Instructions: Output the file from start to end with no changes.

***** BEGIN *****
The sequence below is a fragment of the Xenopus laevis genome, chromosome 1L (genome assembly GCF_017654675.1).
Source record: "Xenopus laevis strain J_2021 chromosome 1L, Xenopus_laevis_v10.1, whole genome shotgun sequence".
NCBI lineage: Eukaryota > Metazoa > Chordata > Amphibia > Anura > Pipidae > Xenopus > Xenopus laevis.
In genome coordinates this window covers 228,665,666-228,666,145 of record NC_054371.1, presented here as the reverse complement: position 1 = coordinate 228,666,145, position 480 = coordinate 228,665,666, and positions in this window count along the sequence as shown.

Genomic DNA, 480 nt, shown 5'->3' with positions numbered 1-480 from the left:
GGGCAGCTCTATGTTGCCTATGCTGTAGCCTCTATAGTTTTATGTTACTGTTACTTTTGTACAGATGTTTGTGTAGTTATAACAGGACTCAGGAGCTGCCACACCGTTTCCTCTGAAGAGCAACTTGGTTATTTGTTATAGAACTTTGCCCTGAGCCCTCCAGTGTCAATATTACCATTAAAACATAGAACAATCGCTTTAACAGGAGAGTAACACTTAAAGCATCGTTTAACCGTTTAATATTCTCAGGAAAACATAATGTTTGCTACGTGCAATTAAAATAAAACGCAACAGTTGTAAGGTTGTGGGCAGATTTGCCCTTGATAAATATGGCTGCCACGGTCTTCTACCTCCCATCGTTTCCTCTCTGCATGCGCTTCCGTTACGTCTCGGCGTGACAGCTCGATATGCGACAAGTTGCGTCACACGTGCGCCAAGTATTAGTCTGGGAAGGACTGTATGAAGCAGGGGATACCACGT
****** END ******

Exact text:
The sequence below is a fragment of the Xenopus laevis genome, chromosome 1L (genome assembly GCF_017654675.1).
Source record: "Xenopus laevis strain J_2021 chromosome 1L, Xenopus_laevis_v10.1, whole genome shotgun sequence".
NCBI lineage: Eukaryota > Metazoa > Chordata > Amphibia > Anura > Pipidae > Xenopus > Xenopus laevis.
In genome coordinates this window covers 228,665,666-228,666,145 of record NC_054371.1, presented here as the reverse complement: position 1 = coordinate 228,666,145, position 480 = coordinate 228,665,666, and positions in this window count along the sequence as shown.

Genomic DNA, 480 nt, shown 5'->3' with positions numbered 1-480 from the left:
GGGCAGCTCTATGTTGCCTATGCTGTAGCCTCTATAGTTTTATGTTACTGTTACTTTTGTACAGATGTTTGTGTAGTTATAACAGGACTCAGGAGCTGCCACACCGTTTCCTCTGAAGAGCAACTTGGTTATTTGTTATAGAACTTTGCCCTGAGCCCTCCAGTGTCAATATTACCATTAAAACATAGAACAATCGCTTTAACAGGAGAGTAACACTTAAAGCATCGTTTAACCGTTTAATATTCTCAGGAAAACATAATGTTTGCTACGTGCAATTAAAATAAAACGCAACAGTTGTAAGGTTGTGGGCAGATTTGCCCTTGATAAATATGGCTGCCACGGTCTTCTACCTCCCATCGTTTCCTCTCTGCATGCGCTTCCGTTACGTCTCGGCGTGACAGCTCGATATGCGACAAGTTGCGTCACACGTGCGCCAAGTATTAGTCTGGGAAGGACTGTATGAAGCAGGGGATACCACGT